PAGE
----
Facebook’s leadership had ‘no appetite’ to fact check political ads, combat disinformation

Facebook is under fire again over alleged harm caused by the platform and the tech giant’s willingness — or lack thereof — to stop it. Leaked internal papers given to Congress and federal regulators by a former employee show how the company was privately tracking real world harm by its platform, and how CEO Mark Zuckerberg’s public statements conflicted with that private data. Amna Nawaz reports.

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  • Judy Woodruff:

    Facebook once again is under fire over alleged harm caused by the platform and the tech giant's willingness, or lack thereof, to stop it.

    The new details come in a series of news reports based on leaked internal papers given to Congress and federal regulators by a former employee.

    Amna Nawaz has our conversation.

  • Amna Nawaz:

    That's right, Judy.

    The trove of documents shows company leaders ignored employee warnings that Facebook's decisions could harm vulnerable populations, that the company was privately tracking real-world harm made worse by its own platform, and how CEO Mark Zuckerberg's public statements conflicted with private company data.

    Yael Eisenstat is a future of democracy fellow at the Berggruen Institute. In 2018, she was the global head of election integrity operations for political ads at Facebook. She joins us now.

    Yael, welcome to the "NewsHour." Thanks for making the time.

    The documents really show the extent of internal dissent, people raising red flag after red flag and saying they were ignored. You said in 2018 you raised concerns about fact-checking political speech. What was the response you got then?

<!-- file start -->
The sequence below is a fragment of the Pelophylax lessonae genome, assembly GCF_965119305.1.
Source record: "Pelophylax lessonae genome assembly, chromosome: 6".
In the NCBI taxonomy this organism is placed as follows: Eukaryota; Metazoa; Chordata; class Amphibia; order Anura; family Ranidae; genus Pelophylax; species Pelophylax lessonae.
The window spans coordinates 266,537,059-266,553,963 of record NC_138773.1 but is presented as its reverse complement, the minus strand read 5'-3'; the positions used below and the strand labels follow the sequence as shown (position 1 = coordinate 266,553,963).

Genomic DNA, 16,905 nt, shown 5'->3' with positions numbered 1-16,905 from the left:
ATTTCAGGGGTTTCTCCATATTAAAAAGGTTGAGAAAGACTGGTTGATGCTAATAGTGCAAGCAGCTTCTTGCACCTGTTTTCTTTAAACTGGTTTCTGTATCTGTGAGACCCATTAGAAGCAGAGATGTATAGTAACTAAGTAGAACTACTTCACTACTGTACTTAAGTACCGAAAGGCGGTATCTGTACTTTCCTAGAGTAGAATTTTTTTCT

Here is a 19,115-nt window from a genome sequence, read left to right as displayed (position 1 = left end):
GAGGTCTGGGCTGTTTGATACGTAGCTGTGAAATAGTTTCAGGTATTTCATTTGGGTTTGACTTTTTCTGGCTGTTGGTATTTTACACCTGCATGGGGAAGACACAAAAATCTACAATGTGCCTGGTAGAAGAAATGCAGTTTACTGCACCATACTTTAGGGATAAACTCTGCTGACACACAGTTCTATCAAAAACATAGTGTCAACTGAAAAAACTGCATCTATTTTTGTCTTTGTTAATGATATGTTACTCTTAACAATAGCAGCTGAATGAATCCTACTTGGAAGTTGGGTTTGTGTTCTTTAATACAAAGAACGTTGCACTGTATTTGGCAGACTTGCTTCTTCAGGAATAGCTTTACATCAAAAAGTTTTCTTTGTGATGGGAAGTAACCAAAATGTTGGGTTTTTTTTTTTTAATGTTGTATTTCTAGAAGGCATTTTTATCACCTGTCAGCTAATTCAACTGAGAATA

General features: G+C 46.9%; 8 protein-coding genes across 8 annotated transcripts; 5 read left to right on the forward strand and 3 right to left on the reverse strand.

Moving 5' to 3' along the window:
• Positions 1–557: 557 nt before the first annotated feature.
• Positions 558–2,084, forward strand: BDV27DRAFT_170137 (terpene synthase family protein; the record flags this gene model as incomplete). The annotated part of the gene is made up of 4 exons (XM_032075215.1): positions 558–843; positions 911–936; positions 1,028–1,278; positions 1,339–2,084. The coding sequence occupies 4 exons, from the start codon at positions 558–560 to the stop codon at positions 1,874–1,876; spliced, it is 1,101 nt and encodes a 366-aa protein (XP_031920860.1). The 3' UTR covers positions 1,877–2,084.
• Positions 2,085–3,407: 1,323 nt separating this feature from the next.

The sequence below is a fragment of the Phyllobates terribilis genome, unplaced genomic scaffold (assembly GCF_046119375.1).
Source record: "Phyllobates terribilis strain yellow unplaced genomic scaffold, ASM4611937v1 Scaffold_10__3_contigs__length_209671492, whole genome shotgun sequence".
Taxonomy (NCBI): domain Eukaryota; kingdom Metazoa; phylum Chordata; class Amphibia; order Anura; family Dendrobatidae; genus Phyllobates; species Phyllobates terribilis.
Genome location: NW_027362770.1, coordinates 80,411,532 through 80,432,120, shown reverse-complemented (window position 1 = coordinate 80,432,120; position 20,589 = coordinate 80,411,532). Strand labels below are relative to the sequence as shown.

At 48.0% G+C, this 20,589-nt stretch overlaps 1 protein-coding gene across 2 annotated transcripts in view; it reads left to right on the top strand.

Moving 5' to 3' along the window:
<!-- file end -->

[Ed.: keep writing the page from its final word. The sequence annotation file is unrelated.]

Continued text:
• Yael Eisenstat, Berggruen Institute:

    Yes.

    So, 2018, when I started asking questions in the company about whether we should fact-check political ads, and that is a really key distinction, because political ads are things they were take money for. So, they were paid speech. And it was very clear to me the harms that could happen when you allow people with the biggest platforms to lie about voting, about elections, about any sort of issue, and use Facebook's targeting tools to target us with these messages.

    And lots of the engineers and program managers were really excited about my questions. But there was just no appetite from the senior leadership to even engage in that conversation.

  • Amna Nawaz:

    When you say no appetite, people basically said, this is not a priority for us?

  • Yael Eisenstat:

    What I didn't realize at the time is, there had already been decisions made at the top that, to be frank, they wouldn't fact-check the president of the United States at the time.

    And we all saw later when they made those announcements. But because they — at the end of the day, they needed to preserve their power with the incumbent, and so they put that priority over what many people in the company believed would actually protect our democracy.

  • Amna Nawaz:

    Speaking of the former president, I want to ask you about January 6. And we know that lie about election fraud in 2020, that spread like wildfire across Facebook and fueled the violence on January 6 on the Capitol attack.

    Internal documents have showed that Facebook kind of had a what they call a piecemeal approach to containing some of it. Here's what Facebook said in a statement about that.